When we remember 2021, few things will be more evocative than the music that provided the soundtrack to the world as we re-entered it after a long year filled with uncertainty and social distancing. This year, there was a song for every occasion, every event, and every emotion—from the reflective sounds of Lucy Dacus’ “VBS” to the exuberant strains of Farruko’s triumphant banger, “Pepas,” here are the songs we couldn’t stop listening to in 2021.
10. “Woman,” Doja Cat
Whatever you may think of Doja Cat’s Internet controversies or viral hits, there’s no denying her immense talent or her fearless, experimental influence on the pop music landscape. This is seen most cogently with “Woman,” a sultry Afrobeats-driven anthem for the divine feminine within every woman. The track is a sonic delight, showing off not only Doja’s flexible vocals to great effect but featuring the versatility of genres that she’s managed to not only master but meld with her music.
9. “Wilder Days,” Morgan Wade
In a year in which Justin Bieber, Adele and ABBA put out music, it’s nevertheless hard to find a more eminently screamable chorus lyric released this year than “YOU SAID YOU HATE THE SMELL OF CIGARETTE SMOKE!” The line is the handiwork of the rising country singer Morgan Wade, whose ragged voice perfectly matches her Springsteen-esque material; the song somehow captures both the glorious recklessness of youth and the pangs of nostalgia for such chaos at the same time.
8. “La Mama de La Mama,” El Alfa
No song this year matches the silliness nor the pure unadulterated euphoria of “La Mama de La Mama,” a collaboration between the Dominican rappers El Alfa and El Cherry Scom and the Staten Island rapper CJ. The track is a prime example of the Dominican genre dembow—in which beats and syllables hurtle along at breakneck speed—and shows the breakout star El Alfa at his loosest and most joyous. You might laugh at first at his ridiculous falsetto, and then you might blast the song 20 times in a row due to its relentless exuberance.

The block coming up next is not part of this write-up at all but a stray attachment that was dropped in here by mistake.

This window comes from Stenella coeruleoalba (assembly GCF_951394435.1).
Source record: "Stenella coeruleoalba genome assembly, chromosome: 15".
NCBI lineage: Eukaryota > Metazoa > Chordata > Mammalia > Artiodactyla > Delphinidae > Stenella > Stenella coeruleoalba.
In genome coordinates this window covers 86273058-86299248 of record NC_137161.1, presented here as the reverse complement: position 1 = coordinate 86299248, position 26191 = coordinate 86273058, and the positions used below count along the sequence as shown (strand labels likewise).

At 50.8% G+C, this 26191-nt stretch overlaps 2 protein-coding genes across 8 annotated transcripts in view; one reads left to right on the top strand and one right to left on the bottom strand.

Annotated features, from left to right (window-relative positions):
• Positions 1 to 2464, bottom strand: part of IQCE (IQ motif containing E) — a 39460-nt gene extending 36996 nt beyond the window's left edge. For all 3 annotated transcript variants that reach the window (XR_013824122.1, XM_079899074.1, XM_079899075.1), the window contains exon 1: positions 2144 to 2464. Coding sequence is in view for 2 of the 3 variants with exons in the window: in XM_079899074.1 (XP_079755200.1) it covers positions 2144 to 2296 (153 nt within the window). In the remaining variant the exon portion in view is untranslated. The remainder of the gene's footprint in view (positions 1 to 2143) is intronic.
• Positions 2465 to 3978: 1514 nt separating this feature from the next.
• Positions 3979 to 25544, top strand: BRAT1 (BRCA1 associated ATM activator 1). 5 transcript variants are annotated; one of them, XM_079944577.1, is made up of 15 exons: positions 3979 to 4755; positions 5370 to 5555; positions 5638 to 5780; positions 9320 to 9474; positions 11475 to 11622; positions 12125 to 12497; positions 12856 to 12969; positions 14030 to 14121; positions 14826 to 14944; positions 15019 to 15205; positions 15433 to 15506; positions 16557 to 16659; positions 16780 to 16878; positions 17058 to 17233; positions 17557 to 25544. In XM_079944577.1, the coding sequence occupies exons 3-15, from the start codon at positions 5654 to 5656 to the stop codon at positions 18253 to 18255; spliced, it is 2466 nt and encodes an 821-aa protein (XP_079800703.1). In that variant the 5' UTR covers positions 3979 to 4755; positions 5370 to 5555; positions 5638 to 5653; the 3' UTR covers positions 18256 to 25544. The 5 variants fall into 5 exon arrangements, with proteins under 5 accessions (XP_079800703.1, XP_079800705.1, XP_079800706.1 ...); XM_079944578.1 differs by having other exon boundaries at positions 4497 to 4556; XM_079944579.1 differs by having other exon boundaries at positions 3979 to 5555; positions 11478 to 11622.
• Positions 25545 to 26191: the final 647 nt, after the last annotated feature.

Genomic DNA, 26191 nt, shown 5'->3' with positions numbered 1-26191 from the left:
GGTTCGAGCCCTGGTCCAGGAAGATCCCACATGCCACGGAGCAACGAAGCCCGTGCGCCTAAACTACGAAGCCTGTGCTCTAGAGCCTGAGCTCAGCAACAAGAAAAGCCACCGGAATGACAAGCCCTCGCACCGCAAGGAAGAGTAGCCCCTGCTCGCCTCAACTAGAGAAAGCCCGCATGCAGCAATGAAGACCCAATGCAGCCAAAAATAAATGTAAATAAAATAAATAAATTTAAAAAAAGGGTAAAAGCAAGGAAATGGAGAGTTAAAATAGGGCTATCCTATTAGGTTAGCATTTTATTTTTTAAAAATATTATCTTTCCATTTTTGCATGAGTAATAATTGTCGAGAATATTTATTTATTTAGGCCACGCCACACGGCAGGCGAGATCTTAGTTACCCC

7. “Good 4 U,” Olivia Rodrigo
After the releases of the maudlin “drivers license” and the wistful “deja vu” in early 2021, it seemed like the ascendant pop star Olivia Rodrigo had picked a lane: a disciple of the Lorde, Maggie Rogers and Billie Eilish School of Morose Interiority, if you will. And then she swerved hard left with “good 4 u,” a sulking, sneering guitar anthem that proved her versatility, cultural acuity, lyrical wit and fearlessness to zag. Was the song a near carbon copy of Paramore’s “Misery Business”? Sure. Was it also a transcendent suckerpunch of a song that re-injected some much-needed pop-punk brashness into the center of the mainstream? Absolutely.
6. “Twerkulator,” City Girls
During this hot vax summer, there was no hot girl anthem more fitting than the City Girls’ “Twerkulator,” a bombastic, high-energy track that was impossible not to booty pop or at least bust a move to while listening to it. While the song initially leaked ahead of the City Girls’ 2020 album, City on Lock, due to clearance issues (it prominently samples two classic dance samples, Afrika Bambaataa & Soulsonic Force’s “Planet Rock” and Cajmere’s “The Percolator,” respectively), the song didn’t make its official debut until 2021. Upon its release, however, its infectious beat and the brash, braggadocious charms of JT and Yung Miami confirmed that it was, indeed, finally “time for the Twerkulator.”
5. “Monster,” Yoasobi